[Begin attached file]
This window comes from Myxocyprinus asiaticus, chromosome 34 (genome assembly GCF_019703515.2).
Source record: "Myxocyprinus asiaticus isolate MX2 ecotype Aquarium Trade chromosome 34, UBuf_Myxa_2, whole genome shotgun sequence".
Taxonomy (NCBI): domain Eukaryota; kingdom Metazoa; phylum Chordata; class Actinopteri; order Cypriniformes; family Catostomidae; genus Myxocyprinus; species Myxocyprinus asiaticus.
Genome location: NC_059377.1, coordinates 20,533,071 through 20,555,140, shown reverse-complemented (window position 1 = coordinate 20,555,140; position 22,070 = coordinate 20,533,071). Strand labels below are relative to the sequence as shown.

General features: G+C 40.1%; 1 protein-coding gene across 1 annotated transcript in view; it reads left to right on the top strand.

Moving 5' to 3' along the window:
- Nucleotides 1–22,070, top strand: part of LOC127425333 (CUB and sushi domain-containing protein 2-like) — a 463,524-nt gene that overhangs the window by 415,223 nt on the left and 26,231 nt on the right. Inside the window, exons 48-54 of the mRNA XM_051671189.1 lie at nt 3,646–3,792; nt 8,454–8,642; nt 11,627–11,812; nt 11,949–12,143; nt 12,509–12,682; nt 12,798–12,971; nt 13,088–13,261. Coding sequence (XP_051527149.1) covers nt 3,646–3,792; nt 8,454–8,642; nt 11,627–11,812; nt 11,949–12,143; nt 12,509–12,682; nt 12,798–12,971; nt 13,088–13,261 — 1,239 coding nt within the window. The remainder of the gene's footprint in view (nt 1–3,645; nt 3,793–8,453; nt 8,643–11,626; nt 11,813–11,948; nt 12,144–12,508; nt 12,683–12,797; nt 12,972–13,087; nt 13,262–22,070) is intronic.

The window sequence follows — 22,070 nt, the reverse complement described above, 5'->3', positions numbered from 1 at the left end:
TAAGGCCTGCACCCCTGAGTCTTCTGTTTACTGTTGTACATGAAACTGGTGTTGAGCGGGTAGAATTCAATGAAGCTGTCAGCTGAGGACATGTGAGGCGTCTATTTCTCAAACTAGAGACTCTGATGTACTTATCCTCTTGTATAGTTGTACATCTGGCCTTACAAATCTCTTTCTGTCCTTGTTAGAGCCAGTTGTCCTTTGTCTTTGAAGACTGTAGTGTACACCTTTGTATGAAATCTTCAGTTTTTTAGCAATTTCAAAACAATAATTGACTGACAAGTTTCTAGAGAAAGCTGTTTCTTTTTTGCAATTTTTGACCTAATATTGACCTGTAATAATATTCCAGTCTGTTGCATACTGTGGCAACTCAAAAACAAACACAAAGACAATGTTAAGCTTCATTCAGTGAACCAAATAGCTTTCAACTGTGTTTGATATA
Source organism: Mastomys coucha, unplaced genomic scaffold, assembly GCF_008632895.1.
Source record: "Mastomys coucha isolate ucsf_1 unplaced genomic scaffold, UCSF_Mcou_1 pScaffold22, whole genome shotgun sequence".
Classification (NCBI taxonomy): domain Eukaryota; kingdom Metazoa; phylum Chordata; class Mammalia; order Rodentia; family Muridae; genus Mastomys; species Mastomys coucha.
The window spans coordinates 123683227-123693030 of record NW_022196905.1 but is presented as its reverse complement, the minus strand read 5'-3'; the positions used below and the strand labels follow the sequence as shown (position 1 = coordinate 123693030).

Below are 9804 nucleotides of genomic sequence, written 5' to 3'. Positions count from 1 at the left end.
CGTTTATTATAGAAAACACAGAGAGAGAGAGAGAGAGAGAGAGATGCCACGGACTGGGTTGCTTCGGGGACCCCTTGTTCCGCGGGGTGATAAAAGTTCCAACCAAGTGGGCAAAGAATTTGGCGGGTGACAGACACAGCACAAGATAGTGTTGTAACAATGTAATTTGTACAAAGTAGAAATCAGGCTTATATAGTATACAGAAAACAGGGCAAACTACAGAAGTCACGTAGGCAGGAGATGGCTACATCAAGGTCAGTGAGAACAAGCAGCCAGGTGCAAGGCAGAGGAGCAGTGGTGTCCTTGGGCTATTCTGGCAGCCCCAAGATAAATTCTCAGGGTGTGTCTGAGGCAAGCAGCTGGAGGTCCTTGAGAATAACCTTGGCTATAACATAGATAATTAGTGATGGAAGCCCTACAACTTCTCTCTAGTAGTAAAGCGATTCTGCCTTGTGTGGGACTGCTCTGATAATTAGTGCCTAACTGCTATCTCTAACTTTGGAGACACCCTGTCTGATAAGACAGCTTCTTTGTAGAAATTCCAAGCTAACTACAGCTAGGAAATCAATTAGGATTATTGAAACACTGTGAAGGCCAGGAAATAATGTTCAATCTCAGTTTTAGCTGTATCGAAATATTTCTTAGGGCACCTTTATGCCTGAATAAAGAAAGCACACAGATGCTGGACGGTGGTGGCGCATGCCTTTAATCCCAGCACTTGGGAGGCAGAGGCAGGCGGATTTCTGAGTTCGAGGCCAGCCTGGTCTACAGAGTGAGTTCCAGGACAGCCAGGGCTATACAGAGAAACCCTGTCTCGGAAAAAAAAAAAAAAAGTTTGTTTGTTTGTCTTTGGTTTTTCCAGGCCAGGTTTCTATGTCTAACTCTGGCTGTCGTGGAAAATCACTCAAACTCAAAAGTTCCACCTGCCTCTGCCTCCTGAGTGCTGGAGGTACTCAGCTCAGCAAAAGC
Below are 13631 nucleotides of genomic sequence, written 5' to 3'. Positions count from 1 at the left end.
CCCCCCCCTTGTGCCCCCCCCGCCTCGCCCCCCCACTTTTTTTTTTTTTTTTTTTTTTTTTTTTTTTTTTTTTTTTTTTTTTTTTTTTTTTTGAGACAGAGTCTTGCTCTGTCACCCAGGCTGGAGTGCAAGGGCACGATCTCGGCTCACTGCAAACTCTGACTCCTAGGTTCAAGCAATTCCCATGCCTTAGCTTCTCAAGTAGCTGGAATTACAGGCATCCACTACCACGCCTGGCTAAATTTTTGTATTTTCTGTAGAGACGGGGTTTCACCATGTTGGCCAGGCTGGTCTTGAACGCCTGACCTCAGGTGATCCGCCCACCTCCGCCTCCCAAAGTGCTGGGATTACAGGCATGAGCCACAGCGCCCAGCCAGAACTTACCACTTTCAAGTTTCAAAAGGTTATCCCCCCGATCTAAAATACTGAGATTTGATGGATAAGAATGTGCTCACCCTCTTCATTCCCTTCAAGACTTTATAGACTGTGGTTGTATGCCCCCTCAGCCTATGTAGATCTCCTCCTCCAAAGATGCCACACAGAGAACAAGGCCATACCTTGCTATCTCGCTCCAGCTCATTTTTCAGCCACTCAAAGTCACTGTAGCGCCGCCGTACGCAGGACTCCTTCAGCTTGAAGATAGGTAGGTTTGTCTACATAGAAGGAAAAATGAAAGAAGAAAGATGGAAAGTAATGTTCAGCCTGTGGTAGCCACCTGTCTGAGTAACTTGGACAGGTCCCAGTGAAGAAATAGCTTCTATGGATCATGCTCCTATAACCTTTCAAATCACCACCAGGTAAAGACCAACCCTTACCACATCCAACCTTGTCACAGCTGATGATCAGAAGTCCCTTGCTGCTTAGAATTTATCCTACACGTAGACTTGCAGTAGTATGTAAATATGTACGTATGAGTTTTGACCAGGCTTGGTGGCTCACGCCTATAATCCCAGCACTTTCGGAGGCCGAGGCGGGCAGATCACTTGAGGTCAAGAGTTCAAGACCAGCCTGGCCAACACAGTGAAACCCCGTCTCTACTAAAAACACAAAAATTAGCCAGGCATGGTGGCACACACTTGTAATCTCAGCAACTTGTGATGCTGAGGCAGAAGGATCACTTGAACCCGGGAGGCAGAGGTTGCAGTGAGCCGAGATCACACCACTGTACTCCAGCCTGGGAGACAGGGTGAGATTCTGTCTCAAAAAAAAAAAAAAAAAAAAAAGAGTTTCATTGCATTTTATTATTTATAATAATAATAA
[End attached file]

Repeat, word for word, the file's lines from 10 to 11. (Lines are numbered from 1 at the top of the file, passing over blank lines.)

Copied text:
Source organism: Mastomys coucha, unplaced genomic scaffold, assembly GCF_008632895.1.
Source record: "Mastomys coucha isolate ucsf_1 unplaced genomic scaffold, UCSF_Mcou_1 pScaffold22, whole genome shotgun sequence".